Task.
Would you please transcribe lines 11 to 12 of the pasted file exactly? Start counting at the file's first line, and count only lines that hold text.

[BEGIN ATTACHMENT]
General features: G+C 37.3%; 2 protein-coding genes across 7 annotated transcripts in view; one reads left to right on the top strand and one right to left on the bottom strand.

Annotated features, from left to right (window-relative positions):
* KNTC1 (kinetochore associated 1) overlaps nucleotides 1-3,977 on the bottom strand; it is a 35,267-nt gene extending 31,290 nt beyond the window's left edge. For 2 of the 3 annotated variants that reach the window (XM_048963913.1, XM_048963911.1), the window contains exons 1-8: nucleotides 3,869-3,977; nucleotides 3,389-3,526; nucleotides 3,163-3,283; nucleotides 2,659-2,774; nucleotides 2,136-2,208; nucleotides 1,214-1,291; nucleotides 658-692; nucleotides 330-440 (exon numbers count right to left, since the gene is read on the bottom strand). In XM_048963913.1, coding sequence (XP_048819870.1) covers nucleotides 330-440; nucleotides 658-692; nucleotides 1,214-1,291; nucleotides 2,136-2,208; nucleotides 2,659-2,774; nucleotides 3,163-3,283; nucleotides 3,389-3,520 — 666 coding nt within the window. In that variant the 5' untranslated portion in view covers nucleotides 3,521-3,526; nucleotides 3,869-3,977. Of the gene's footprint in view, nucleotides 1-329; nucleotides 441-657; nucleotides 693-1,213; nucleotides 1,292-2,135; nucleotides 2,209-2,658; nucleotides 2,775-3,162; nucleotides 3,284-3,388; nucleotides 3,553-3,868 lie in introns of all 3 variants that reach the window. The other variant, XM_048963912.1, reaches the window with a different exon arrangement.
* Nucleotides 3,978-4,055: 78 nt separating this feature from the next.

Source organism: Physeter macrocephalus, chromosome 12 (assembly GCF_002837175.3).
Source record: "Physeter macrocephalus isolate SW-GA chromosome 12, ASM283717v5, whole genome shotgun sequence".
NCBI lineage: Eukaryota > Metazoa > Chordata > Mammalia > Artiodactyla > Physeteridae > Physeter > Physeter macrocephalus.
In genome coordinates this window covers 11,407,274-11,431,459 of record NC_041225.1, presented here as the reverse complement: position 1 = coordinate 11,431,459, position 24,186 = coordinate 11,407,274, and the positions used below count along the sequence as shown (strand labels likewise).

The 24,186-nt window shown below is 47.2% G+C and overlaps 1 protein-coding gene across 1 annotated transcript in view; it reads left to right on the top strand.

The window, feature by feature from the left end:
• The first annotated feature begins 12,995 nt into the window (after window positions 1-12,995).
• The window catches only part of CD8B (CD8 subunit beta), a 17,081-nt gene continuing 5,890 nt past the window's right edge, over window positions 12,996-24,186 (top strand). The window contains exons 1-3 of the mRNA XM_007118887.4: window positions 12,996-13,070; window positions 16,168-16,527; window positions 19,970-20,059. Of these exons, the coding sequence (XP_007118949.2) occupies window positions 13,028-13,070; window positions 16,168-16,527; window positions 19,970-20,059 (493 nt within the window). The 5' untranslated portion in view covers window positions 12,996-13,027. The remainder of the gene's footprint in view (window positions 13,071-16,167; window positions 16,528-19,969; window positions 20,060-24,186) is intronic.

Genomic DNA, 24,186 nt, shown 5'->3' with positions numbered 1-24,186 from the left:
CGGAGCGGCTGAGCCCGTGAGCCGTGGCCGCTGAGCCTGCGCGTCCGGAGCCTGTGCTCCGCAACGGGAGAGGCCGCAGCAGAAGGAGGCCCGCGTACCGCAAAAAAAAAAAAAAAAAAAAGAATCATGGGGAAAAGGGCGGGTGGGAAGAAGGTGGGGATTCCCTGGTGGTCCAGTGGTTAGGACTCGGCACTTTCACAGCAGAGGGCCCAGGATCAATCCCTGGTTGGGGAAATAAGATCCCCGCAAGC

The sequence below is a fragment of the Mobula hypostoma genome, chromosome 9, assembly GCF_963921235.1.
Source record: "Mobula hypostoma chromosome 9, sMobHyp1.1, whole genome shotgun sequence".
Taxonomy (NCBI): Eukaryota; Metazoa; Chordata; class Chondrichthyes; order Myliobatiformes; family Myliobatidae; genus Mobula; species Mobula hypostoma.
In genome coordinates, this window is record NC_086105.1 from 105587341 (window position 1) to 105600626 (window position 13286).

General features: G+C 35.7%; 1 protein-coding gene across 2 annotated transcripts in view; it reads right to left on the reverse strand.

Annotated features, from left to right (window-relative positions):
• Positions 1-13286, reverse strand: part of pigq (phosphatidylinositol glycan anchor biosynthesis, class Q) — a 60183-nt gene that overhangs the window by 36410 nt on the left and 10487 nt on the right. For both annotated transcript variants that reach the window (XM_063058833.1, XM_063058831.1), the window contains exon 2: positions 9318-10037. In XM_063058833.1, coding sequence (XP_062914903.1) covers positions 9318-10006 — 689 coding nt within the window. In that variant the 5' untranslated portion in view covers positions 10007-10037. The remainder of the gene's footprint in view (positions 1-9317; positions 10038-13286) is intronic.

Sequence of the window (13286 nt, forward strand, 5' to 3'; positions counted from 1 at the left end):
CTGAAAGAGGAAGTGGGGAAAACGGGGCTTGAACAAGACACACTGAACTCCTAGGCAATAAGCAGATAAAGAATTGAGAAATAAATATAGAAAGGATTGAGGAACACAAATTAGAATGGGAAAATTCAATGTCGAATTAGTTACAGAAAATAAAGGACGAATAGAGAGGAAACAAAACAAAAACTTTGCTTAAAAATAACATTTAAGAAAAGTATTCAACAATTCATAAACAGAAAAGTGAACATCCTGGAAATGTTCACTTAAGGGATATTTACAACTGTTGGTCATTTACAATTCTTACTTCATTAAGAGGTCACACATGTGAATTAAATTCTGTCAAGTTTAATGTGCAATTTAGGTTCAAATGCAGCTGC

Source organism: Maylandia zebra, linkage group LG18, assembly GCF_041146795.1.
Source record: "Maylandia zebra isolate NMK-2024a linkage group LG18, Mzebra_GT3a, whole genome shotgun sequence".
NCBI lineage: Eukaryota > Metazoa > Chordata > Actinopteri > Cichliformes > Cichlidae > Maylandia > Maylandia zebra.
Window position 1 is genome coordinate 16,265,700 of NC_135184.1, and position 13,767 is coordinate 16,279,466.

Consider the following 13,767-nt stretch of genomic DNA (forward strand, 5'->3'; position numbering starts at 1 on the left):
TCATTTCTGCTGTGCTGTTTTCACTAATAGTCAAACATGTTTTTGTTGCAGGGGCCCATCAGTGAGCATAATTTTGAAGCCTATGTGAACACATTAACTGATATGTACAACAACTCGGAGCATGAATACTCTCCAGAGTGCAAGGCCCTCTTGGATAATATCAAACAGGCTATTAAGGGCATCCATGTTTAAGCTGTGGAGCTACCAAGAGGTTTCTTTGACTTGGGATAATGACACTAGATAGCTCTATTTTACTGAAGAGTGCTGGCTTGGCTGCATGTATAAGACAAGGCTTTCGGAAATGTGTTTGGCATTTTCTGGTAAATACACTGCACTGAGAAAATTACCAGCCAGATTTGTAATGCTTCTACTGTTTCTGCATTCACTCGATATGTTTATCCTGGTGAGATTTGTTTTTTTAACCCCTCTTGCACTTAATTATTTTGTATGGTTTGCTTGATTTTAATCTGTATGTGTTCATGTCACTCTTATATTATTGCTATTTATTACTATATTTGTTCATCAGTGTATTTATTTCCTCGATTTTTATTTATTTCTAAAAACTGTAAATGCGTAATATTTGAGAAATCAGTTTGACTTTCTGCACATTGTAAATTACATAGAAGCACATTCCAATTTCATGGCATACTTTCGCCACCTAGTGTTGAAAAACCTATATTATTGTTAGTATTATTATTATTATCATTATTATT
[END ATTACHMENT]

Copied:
• The first annotated feature begins 12,995 nt into the window (after window positions 1-12,995).
• The window catches only part of CD8B (CD8 subunit beta), a 17,081-nt gene continuing 5,890 nt past the window's right edge, over window positions 12,996-24,186 (top strand). The window contains exons 1-3 of the mRNA XM_007118887.4: window positions 12,996-13,070; window positions 16,168-16,527; window positions 19,970-20,059. Of these exons, the coding sequence (XP_007118949.2) occupies window positions 13,028-13,070; window positions 16,168-16,527; window positions 19,970-20,059 (493 nt within the window). The 5' untranslated portion in view covers window positions 12,996-13,027. The remainder of the gene's footprint in view (window positions 13,071-16,167; window positions 16,528-19,969; window positions 20,060-24,186) is intronic.